Cyber Black Markets Give Broad Access to Sophisticated Malware Tools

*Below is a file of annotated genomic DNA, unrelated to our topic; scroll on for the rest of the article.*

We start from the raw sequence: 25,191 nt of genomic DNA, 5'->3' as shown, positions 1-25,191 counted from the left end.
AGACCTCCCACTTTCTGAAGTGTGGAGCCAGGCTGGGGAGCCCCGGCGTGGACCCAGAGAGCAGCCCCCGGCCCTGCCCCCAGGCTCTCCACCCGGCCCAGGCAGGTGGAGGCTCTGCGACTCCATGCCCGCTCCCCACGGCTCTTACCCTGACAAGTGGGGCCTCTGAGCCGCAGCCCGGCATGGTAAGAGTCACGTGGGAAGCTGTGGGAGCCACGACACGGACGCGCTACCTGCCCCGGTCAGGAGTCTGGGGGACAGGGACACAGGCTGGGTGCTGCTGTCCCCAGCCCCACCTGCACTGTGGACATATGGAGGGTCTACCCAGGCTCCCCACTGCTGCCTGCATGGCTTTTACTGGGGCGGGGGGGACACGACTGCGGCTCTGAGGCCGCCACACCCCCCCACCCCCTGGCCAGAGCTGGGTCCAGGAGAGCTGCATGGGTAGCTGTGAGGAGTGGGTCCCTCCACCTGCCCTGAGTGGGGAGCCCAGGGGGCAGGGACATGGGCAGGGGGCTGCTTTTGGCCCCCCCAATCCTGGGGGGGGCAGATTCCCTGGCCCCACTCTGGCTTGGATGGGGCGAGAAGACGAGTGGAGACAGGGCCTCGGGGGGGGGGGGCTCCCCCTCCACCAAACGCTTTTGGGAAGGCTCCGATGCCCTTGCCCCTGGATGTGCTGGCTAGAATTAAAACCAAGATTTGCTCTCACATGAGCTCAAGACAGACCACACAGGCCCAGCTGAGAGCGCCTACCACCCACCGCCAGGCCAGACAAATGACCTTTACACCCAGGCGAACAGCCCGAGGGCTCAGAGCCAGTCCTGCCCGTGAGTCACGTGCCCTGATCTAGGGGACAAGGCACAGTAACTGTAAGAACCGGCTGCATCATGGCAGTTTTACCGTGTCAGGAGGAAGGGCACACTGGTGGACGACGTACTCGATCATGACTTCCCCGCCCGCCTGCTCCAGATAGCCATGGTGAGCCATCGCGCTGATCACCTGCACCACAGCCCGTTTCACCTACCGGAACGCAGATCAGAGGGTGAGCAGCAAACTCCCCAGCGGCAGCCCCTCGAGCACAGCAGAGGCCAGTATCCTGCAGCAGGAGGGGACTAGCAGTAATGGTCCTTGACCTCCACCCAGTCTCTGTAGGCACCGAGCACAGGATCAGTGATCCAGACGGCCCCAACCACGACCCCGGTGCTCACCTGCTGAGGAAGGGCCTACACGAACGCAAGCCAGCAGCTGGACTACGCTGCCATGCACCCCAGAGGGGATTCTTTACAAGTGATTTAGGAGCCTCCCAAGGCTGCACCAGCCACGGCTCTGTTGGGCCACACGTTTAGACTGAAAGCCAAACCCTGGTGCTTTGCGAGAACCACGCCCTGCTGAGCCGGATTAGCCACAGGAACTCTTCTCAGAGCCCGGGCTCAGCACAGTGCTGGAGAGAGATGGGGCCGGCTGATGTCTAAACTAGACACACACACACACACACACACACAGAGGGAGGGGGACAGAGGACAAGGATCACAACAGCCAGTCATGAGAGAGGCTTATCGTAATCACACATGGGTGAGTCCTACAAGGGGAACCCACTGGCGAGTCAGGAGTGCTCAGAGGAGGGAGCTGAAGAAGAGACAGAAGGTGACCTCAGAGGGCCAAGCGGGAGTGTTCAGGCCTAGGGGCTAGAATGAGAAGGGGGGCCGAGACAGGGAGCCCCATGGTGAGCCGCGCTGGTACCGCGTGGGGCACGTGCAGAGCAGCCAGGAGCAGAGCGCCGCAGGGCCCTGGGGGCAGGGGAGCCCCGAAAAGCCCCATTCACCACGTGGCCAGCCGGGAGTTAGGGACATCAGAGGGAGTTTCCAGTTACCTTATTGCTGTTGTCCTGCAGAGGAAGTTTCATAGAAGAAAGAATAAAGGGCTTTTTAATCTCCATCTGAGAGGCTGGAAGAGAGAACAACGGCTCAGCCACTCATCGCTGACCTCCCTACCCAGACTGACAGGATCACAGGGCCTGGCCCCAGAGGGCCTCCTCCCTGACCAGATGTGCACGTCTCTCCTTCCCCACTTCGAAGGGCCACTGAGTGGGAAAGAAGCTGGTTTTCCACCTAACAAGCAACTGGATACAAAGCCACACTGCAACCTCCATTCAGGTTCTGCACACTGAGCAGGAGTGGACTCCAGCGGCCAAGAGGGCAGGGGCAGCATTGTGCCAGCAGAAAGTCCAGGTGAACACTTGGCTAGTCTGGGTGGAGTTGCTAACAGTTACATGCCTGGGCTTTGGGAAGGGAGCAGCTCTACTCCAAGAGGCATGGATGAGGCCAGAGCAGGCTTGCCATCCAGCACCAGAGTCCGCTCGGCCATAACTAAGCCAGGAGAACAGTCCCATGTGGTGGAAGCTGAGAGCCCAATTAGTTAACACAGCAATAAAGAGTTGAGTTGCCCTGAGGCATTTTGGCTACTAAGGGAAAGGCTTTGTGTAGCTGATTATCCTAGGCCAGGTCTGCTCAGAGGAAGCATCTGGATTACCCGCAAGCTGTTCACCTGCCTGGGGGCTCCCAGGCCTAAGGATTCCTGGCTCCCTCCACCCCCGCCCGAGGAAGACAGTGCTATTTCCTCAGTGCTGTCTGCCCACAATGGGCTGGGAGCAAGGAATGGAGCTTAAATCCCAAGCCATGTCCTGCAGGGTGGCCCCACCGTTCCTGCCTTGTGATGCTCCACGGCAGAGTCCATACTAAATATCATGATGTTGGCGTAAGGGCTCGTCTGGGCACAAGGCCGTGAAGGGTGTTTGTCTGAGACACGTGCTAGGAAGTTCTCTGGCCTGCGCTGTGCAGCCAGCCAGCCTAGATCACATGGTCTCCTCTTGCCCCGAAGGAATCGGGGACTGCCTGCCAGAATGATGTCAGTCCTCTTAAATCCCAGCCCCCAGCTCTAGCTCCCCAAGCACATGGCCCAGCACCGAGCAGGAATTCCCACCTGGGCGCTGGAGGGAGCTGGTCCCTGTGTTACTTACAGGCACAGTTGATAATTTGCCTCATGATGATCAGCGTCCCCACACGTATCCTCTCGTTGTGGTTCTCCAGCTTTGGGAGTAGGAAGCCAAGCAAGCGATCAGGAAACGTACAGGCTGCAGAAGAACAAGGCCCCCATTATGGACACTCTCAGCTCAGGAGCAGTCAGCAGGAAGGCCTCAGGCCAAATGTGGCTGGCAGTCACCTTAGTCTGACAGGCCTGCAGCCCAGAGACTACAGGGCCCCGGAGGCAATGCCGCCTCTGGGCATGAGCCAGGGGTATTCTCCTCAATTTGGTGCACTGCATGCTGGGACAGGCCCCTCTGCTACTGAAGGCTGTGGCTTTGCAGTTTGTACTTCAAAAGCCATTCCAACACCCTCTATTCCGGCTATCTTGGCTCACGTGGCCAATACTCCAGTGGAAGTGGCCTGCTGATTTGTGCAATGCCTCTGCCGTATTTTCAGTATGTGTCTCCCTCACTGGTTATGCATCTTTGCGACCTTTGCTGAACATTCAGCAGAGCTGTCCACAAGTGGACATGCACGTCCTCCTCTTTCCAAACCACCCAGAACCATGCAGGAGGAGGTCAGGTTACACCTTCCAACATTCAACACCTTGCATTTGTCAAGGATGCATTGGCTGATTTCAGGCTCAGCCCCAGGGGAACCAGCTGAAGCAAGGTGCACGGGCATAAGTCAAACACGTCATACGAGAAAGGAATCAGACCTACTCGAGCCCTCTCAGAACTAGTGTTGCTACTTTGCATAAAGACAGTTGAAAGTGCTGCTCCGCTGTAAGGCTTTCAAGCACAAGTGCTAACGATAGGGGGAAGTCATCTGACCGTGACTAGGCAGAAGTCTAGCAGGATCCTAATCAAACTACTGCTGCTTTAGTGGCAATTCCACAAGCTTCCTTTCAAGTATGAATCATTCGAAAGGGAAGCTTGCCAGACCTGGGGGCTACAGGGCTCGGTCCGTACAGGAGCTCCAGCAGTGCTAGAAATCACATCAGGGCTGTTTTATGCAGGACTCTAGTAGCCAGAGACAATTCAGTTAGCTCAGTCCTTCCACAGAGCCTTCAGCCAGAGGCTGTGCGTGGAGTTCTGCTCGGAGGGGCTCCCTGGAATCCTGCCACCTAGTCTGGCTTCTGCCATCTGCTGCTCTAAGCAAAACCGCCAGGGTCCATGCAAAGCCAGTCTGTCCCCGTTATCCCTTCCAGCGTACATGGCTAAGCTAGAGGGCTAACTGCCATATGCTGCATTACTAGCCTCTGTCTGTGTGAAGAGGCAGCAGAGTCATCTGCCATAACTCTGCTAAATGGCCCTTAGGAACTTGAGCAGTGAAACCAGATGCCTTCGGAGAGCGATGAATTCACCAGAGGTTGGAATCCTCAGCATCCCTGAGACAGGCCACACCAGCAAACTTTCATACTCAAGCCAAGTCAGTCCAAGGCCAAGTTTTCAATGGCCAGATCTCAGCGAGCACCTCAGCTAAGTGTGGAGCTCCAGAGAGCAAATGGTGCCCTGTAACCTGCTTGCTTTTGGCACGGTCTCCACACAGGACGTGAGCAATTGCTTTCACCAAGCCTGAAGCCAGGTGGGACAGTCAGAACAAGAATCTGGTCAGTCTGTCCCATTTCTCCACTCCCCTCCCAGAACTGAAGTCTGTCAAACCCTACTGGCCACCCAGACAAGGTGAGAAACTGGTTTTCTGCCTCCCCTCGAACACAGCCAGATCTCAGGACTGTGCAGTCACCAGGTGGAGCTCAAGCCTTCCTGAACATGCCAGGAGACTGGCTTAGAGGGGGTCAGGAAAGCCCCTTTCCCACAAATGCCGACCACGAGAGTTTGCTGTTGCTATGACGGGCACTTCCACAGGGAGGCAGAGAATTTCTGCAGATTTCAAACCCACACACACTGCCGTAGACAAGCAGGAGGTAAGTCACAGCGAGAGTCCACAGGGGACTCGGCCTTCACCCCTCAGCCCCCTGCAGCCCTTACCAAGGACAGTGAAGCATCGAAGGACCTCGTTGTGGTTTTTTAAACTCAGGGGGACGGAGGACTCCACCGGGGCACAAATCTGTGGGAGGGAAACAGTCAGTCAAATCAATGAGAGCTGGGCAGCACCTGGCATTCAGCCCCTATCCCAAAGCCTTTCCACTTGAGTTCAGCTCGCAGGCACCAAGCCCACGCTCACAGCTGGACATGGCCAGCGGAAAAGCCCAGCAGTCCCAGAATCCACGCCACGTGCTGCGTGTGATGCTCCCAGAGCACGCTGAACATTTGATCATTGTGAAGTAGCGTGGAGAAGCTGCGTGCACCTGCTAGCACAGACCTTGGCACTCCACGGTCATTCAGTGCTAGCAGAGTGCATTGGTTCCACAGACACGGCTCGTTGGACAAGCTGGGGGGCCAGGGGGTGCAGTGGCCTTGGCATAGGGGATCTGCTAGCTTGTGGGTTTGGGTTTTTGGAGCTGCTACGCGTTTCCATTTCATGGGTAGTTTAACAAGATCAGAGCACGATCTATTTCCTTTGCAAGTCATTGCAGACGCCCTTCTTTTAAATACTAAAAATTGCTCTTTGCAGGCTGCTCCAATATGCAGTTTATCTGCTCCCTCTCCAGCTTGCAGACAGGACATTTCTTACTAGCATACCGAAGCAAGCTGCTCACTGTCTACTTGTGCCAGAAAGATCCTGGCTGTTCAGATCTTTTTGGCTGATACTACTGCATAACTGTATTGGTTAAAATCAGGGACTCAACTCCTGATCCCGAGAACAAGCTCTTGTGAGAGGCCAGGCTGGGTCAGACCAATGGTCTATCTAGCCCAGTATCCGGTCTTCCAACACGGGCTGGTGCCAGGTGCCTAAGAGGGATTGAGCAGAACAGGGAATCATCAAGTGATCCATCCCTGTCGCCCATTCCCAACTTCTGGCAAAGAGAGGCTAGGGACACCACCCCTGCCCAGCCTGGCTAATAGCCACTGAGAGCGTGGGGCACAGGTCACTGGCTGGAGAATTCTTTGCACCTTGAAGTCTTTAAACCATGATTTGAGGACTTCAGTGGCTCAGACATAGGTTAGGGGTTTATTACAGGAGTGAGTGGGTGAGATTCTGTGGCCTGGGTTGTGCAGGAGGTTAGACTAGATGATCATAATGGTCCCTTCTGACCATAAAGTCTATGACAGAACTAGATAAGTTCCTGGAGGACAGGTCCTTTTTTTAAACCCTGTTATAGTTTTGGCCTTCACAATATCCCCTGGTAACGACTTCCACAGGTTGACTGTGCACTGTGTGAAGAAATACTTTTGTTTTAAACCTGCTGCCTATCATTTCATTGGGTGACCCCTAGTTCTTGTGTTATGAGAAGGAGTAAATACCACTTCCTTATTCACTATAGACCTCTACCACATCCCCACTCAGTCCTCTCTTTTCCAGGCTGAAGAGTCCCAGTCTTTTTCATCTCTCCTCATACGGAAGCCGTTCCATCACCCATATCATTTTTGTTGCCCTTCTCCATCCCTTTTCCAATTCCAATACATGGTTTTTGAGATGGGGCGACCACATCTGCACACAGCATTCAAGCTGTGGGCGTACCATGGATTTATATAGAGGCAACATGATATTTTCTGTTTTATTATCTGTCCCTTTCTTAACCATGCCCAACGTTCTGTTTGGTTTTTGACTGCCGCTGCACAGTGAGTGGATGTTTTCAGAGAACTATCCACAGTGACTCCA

The tools and services needed to compromise networks and steal data have become a major market, and an increasingly sophisticated one, two studies find. Online black markets for cyber-crime tools and stolen data have become more sophisticated, allowing even the least technical would-be cyber-criminals to gain access to complex software and sell their illicit gains, according to two reports on the underground economy. In a report published on March 25, three researchers from RAND, a nonprofit research organization, surveyed the current state of black markets and found that the sale of increasingly sophisticated attack tools will make it harder for defenders to keep up with attackers. In addition, the markets' exodus to the "dark Web," described as anonymized locations on the Internet, will make it harder for law enforcement agencies to take down the cyber-crime sites. "These markets are empowering cyber-crime and cyber-criminals," Lillian Ablon, lead author of the study and an information systems analyst at RAND, told eWEEK. "It is super easy to find where to buy these exploit kits or credit cards, and these markets are incredibly resilient to takedown by law enforcement." Law enforcement has successfully shut down several credit-card—or carder—markets as well as the Silk Road marketplace, which—along with drugs—sold stolen credit and debit card numbers, exploit kits, attack tools and fake identification. In many cases, cyber-criminals have just relaunched the sites, or similar sites, and moved them to the dark Web, where the exact locations of the servers on which sites are hosted are hidden by anonymizing proxy servers and networks, such as the Tor network. With the arrest of the author of the popular Blackhole exploit kit in Russia, the market has opened up to a large variety of other software programs for facilitating the infection and control of computers. Exploit kits such as Whitehole, Eleonore and Cool sell anywhere from hundreds of dollars for the software to $10,000 per month for an exploit service, according to the report. While the tools are sophisticated, they do not use extremely advanced techniques. Instead, they harness small advancements and obfuscation to bypass security measures, said Charles Renert, vice president of security research for Websense, which will be releasing its own report on online black markets later this week. "The market has responded to the need of the vast majority of criminals to attack, not with zero-days, but with techniques that are just slightly better than the defenses out there today," he said. In fact, zero-day attacks, which use previously unknown vulnerabilities to break through defenses, are not necessary in the vast majority of cases, said RAND's Ablon. Black markets for cyber-crime tools and criminal services follow the same economic laws as other markets, according to the RAND report. While large operations—like the digital fleecing of retail giant Target—garner headlines, they are less of a boon for the market, Ablon said. "Big attacks, things like Target happen rarely, because when there is an influx of goods, it impacts price, and to keep the prices high, they need scarcity," she said.